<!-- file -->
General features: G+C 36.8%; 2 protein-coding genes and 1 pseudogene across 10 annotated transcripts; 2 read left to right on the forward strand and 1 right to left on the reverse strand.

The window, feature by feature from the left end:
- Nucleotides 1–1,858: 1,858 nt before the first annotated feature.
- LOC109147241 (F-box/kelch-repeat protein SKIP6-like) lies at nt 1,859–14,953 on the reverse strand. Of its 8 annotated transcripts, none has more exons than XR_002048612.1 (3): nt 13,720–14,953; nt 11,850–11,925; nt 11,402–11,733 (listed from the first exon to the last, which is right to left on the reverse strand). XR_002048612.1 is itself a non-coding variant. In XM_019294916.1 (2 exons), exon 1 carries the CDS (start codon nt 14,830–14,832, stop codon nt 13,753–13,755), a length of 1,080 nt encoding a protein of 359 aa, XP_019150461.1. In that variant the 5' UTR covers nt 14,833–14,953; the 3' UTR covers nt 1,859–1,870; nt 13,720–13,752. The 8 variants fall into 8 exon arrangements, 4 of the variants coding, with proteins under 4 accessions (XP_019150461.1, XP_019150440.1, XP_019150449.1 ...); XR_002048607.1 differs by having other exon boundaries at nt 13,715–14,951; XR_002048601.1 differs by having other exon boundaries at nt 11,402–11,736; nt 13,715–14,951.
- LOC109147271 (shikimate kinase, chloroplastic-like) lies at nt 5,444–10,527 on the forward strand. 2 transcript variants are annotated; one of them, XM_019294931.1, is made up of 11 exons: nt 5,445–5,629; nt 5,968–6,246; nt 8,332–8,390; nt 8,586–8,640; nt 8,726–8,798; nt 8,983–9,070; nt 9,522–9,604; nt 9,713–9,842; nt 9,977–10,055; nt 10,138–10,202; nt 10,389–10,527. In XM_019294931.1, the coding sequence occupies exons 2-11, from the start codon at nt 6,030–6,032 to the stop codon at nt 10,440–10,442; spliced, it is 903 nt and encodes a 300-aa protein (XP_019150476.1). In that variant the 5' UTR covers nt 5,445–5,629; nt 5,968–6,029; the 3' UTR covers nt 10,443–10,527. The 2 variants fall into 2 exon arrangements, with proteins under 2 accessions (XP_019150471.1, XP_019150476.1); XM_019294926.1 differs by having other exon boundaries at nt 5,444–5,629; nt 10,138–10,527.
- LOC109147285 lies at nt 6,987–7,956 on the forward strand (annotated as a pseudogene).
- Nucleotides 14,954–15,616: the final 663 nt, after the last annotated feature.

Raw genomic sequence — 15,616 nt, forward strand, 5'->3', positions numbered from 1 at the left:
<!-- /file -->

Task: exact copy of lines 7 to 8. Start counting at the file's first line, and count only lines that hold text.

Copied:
- Nucleotides 14,954–15,616: the final 663 nt, after the last annotated feature.

Raw genomic sequence — 15,616 nt, forward strand, 5'->3', positions numbered from 1 at the left: